Brave Hearts: How one Mom faces her daughter’s congenital heart disease

Avery and sunsetFinding out your child has congenital heart disease (CHD) can send you on an emotional roller coaster. “You can’t help but think, is this my fault? What did I do wrong?” says Jessica Nigrelli, whose daughter Avery was diagnosed with CHD when she was 16 months old.

When Avery was a baby, she had an on-again, off-again heart murmur that was checked every three months. When the murmur persisted at 16 months, her primary care doctor recommended she see a cardiologist from Boston Children’s Hospital. At the Heart Center’s outpatient clinic in Waltham, Dr. Susan Saleeb discovered Avery’s atrial septal defect (ASD). An ASD is a hole in the wall that separates the heart’s upper two chambers, the left and right atria.

The diagnosis shocked Jessica and spurred a great deal of anxiety. “Avery appeared healthy. Looking at her, you would never know anything was wrong,” Jessica says. The word ‘defect’ just sets off a million bells and alarms in your head. Processing that took some time.”

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Kyle Cooper waits 18 years for oral surgery

Kyle

Monday through Saturday, Kyle Cooper wakes up at 5:40 in the morning to get to his construction job by 7:00. On his only day off, he shoots trap at the local sportsman’s club with his grandfather. Things that would bother a typical teen—a long commute, arduous work, little time off for friends—barely faze Kyle. This 18-year-old has the quiet confidence and patience of someone twice his age.

Kyle’s demeanor may be due in part to having had to wait a lifetime for something he wanted so badly. He was born with hemifacial microsomia (HFM), a craniofacial anomaly that resulted in the left side of his face being underdeveloped. The cause of HFM is not well understood. Until this past February, what HFM meant for Kyle was that his face was noticeably uneven and barely any of his teeth touched. “I made it through and got used to it, but I couldn’t eat things like meat because it would take me three hours to chew.”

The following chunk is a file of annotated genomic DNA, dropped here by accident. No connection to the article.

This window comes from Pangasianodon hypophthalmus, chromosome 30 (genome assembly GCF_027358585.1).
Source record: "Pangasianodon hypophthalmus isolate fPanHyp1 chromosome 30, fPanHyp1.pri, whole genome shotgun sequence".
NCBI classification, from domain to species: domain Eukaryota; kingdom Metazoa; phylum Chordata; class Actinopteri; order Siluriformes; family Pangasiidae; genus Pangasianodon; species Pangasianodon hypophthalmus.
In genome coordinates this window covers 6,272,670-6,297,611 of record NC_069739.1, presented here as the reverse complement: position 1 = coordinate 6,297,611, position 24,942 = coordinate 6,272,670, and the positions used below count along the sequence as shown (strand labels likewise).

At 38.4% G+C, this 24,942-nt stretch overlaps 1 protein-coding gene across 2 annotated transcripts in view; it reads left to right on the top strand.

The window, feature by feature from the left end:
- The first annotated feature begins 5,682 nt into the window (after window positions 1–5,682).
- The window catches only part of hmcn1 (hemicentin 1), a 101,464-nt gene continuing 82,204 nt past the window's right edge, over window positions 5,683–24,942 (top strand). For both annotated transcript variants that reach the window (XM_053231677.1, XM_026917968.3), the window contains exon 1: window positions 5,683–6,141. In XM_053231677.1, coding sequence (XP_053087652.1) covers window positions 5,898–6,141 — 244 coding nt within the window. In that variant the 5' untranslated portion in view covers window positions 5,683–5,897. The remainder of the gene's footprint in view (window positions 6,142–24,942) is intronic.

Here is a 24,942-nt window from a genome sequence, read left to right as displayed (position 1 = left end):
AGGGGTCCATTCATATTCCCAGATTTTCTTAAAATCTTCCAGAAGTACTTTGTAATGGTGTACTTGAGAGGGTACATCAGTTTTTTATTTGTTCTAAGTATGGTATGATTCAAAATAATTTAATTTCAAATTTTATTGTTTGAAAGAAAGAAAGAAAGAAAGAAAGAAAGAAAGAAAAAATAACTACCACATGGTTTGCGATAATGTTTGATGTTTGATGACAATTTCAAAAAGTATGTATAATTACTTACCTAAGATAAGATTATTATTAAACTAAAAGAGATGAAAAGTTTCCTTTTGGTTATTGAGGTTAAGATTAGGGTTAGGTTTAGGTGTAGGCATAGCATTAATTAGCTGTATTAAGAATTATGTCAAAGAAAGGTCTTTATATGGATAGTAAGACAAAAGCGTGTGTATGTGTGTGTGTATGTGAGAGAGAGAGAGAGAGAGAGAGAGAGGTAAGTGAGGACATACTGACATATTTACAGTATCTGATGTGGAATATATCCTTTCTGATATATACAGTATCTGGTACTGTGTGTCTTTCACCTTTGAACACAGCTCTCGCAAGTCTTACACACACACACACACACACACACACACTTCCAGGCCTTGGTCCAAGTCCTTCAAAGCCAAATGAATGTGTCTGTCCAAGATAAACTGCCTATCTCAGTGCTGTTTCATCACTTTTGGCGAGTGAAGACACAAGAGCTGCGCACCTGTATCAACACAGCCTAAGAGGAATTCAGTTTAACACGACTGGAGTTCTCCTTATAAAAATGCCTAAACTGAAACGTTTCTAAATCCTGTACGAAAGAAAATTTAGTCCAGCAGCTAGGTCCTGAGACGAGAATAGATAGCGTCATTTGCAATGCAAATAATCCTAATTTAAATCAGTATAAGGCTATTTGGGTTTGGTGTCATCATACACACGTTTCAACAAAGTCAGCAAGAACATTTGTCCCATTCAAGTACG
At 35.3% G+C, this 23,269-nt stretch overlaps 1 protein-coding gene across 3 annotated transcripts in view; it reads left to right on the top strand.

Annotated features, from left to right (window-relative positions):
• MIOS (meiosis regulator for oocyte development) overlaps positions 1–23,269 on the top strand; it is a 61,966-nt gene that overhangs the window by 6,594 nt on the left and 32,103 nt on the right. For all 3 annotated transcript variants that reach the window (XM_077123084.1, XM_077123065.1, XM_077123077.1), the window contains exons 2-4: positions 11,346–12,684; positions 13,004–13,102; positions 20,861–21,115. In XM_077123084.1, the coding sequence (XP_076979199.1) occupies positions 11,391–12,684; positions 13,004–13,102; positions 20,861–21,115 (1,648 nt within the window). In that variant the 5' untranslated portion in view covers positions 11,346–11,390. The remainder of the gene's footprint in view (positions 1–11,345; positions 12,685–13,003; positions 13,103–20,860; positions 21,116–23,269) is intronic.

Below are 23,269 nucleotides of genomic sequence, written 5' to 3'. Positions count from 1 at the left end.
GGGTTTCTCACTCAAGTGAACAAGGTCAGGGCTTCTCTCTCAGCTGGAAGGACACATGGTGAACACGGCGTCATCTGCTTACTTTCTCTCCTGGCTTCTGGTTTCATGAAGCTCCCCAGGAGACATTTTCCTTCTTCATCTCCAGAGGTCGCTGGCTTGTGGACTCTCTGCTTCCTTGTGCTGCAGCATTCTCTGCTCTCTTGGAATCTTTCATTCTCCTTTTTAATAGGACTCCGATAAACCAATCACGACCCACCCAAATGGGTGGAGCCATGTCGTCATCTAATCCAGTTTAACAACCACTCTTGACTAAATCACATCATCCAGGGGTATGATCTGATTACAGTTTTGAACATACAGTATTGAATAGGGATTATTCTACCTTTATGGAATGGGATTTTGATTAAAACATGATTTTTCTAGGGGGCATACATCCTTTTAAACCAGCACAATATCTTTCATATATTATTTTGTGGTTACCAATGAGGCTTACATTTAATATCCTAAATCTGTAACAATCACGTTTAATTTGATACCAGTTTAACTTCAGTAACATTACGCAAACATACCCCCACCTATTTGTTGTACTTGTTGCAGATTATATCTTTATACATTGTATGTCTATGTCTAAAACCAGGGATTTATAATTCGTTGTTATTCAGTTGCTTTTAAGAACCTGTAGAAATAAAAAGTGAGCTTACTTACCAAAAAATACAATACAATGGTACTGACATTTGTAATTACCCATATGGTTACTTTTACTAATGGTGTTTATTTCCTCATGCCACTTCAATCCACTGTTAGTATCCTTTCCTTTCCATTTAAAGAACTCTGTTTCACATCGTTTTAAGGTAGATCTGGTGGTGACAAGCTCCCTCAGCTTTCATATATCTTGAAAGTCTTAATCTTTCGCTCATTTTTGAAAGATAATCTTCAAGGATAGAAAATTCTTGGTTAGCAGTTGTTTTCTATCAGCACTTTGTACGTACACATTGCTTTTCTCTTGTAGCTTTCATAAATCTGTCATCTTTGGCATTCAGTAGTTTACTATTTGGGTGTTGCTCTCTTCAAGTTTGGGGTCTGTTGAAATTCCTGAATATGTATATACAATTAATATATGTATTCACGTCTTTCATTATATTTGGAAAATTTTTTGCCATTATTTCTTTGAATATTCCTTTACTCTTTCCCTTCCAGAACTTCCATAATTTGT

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Isolation patients bond during treatment

Shannon and Zack bonded during their post-transplant isolation periods.
The two young patients bonded during their post-transplant isolation periods.

“People would say ‘I feel bad for her’…I’m the same person I ever was, but better, stronger,” says 14-year-old Shannon Curley, reflecting on the time she spent in isolation treatment at Dana-Farber/Boston Children’s Cancer and Blood Disorders Center. “I wouldn’t change anything. I’ve met so many amazing people and learned some important things.”

In December 2012, Shannon, a middle school basketball star and Billerica native, was diagnosed with acute bilineal leukemia. Due to the rarity and nature of her leukemia, doctors recommended an aggressive treatment plan. After three months of treatment, Shannon received a lifesaving bone marrow transplant and was put on a recovery plan that included a year in isolation to build up her immune system.

“After she got out of the hospital, Shannon had to go into a year of outpatient isolation treatment. Her immune system had been suppressed so her body would not reject the bone marrow, and that made her susceptible to infection,” explains Shannon’s mother, Carol Curley. “Although we were at Dana-Farber regularly, we’re lucky that she could go through isolation treatment at home and that she was able to make friends on the isolation floor during her visits to Dana-Farber.”

While in confinement Shannon kept a positive attitude and even offered support to other patients.

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For baby Joy, music and medicine are in perfect harmony

James Danna enters the Boston Children’s Hospital Cardiac Intensive Care Unit (CICU) with the tools he’ll use to treat Joy, a 9-month-old patient recovering from open-heart surgery. Instead of a stethoscope or scalpel, James carries only small percussion instruments and a guitar.

He gently opens the door to Joy’s room, taking a quick read of her heart rate—138. Joy is a tiny little thing in a great big bed, under bright lights and tethered to multiple machines. Over the course of her multiple procedures for a congenital heart defect, the noise of the monitors, air conditioning and loudspeakers have made for a very wary baby. Her medical chart describes Joy as “staff phobic,” as most adults who enter her room poke and prick her.

But Joy has met James many times before and knows him to be safe. She locks her eyes on him and waits for the music to begin. Keeping his distance, James quietly hums a tune while strumming a few chords on his guitar. “The music I play for Joy is soft like silk, a sensory blanket to swaddle and soothe her.”

Joy smiles, crosses her little legs and nods to the beat.

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